• May be adding no real value because it is in effect a duplicate of some other test having minuscule chance that some other test will pass and this test will fail.

It's wise to aim for 100% code coverage but that far from means a suite of tests each of which independently provides 100% code coverage on some specified entry point (function/method/call etc.).

Pragmatics for most code indicates:

  1. Make sure you have 100% coverage of entry-points (everything gets tested somehow) and aim to be close to 100% code coverage of 'non-errors' paths.

  2. Test any relevant min/max values or sizes

  3. Test anything you think is a funny special case particularly 'odd' values.

  4. When you find a bug add a unit test that would have revealed that bug and think about whether any similar cases should be added.

For more complex algorithms consider also:

  1. Doing some bulk testing of more cases.
  2. Comparing result to a 'brute-force' implementation and checking the invariants.
  3. Using some method of producing random test cases and

For example check a sorting algorithm with some randomized input and validating the data is sorted at the end by scanning it.

I'd say your tech lead is proposing 'minimal bare ass' testing. I'm offering 'highest value quality testing' and there's a spectrum in between.

The key lesson is to add tests when bugs are found. Which leads me my best lesson about developing unit tests:

Focus on units not sub-units. If you're building a unit out of sub-units write very basic tests for the sub-units until they're plausible and achieve better coverage by testing sub-units through their controlling units.

So if you're writing a compiler and need to write a symbol table (say). Get the symbol table up and running with a basic test and then work on (say) the declaration parser that fills the table. Only add further tests to the symbol table 'stand-alone' unit if you find bugs in it. Otherwise increase coverage by unit tests on the declaration parser and later the whole compiler.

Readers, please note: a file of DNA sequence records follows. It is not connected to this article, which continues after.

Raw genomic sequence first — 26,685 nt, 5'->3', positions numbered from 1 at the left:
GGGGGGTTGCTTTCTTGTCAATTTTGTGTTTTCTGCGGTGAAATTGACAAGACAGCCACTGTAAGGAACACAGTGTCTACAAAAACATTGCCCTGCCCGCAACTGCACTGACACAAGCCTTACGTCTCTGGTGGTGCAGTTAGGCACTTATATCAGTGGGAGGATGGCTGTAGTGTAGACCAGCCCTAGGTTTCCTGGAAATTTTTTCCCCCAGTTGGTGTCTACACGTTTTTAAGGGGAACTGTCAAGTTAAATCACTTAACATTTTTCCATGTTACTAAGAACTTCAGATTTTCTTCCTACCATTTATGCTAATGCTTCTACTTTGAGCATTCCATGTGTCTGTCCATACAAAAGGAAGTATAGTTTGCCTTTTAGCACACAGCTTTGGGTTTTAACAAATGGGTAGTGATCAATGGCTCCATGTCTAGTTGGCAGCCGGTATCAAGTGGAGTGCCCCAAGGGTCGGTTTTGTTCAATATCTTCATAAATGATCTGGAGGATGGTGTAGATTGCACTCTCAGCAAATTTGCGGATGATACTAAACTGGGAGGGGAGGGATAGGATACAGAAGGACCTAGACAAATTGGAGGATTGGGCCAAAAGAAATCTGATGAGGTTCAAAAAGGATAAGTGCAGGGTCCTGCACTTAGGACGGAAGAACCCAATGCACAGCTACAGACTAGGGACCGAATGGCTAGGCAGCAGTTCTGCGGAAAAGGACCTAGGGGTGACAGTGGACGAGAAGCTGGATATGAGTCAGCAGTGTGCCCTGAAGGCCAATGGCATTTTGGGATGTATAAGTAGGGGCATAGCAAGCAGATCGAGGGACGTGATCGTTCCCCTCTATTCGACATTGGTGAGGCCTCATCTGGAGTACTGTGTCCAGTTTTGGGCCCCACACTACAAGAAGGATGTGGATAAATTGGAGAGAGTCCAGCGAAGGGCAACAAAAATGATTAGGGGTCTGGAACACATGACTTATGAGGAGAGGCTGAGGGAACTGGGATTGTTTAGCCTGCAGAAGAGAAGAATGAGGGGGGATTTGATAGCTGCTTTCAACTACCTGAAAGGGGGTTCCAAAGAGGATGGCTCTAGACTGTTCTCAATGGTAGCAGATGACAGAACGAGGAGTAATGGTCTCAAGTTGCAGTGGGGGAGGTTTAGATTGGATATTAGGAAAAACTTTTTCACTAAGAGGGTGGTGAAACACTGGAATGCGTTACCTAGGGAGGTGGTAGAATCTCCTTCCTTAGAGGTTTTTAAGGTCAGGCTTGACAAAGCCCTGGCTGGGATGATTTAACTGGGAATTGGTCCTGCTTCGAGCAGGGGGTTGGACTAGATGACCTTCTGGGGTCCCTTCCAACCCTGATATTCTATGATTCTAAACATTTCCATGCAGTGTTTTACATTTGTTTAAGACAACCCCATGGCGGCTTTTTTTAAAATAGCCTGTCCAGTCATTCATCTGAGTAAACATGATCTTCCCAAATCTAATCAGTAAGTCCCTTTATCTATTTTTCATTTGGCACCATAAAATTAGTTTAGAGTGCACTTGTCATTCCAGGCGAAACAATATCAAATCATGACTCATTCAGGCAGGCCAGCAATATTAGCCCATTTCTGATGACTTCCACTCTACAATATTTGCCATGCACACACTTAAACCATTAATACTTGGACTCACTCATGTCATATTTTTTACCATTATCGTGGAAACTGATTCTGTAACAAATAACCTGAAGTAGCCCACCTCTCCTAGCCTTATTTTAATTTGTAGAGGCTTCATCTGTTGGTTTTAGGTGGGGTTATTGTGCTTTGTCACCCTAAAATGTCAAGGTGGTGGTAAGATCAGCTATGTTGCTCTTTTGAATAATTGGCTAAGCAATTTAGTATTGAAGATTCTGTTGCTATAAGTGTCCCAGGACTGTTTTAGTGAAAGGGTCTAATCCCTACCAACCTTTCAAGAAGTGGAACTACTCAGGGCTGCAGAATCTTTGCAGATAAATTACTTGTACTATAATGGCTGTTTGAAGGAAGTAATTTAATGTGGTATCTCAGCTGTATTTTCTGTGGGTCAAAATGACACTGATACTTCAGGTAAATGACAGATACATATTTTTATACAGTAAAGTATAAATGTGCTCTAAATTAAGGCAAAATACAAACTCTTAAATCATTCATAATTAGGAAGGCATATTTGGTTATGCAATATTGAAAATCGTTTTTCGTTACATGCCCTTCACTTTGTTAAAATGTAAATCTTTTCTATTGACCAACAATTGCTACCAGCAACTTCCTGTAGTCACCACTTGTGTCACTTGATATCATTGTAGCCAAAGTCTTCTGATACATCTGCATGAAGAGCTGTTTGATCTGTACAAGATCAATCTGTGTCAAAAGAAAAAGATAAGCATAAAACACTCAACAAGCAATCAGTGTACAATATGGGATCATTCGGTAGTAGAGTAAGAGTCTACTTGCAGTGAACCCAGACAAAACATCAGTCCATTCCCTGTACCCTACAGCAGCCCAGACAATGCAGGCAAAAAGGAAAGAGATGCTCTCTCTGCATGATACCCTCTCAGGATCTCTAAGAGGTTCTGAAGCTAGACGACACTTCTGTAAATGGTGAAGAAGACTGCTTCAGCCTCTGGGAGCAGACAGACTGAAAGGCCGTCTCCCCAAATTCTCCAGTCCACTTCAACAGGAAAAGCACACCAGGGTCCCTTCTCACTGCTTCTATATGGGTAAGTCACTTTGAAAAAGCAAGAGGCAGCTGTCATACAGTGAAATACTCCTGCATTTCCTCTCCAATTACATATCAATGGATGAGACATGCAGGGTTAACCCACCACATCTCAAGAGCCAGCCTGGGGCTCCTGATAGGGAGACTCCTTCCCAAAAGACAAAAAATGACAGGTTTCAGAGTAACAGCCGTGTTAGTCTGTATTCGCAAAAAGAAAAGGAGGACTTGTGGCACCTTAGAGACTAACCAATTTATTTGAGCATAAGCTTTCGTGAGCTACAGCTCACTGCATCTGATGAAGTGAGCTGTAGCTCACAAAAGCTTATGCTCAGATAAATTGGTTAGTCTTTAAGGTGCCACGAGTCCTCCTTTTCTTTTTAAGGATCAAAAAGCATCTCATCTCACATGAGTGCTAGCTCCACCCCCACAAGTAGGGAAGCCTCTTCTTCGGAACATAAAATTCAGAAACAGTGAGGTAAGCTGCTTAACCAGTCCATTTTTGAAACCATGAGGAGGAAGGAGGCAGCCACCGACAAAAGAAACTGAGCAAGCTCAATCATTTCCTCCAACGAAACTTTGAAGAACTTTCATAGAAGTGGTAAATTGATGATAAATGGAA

That gets best bang for buck (one test of the whole is testing multiple components) and leaves more capacity for re-design and refinement because only the 'outer' interface is used in tests which tends to be more stable.

Coupled with debug code testing pre-conditions, post-conditions and invariants at all levels you get maximum test coverage from minimal test implementation.

Yes, there is such a thing as too many unit tests.

While testing is good every unit test is:

  • A potential maintenance burden that is tightly coupled to the API

  • Time that could be spent on something else

  • A slice of time in the Unit Test suite
  • May be adding no real value because it is in effect a duplicate of some other test having minuscule chance that some other test will pass and this test will fail.

It's wise to aim for 100% code coverage but that far from means a suite of tests each of which independently provides 100% code coverage on some specified entry point (function/method/call etc.).

Pragmatics for most code indicates:

  1. Make sure you have 100% coverage of entry-points (everything gets tested somehow) and aim to be close to 100% code coverage of 'non-errors' paths.

  2. Test any relevant min/max values or sizes

  3. Test anything you think is a funny special case particularly 'odd' values.

  4. When you find a bug add a unit test that would have revealed that bug and think about whether any similar cases should be added.

For more complex algorithms consider also:

  1. Doing some bulk testing of more cases.
  2. Comparing result to a 'brute-force' implementation and checking the invariants.
  3. Using some method of producing random test cases and checking against brute-force and post-conditions including invariants.

For example check a sorting algorithm with some randomized input and validating the data is sorted at the end by scanning it.

I'd say your tech lead is proposing 'minimal bare ass' testing. I'm offering 'highest value quality testing' and there's a spectrum in between.

The key lesson is to add tests when bugs are found. Which leads me my best lesson about developing unit tests:

Focus on units not sub-units. If you're building a unit out of sub-units write very basic tests for the sub-units until they're plausible and achieve better coverage by testing sub-units through their controlling units.

So if you're writing a compiler and need to write a symbol table (say). Get the symbol table up and running with a basic test and then work on (say) the declaration parser that fills the table. Only add further tests to the symbol table 'stand-alone' unit if you find bugs in it. Otherwise increase coverage by unit tests on the declaration parser and later the whole compiler.

That gets best bang for buck (one test of the whole is testing multiple components) and leaves more capacity for re-design and refinement because only the 'outer' interface is used in tests which tends to be more stable.

Coupled with debug code testing pre-conditions, post-conditions including invariants at all levels you get maximum test coverage from minimal test implementation.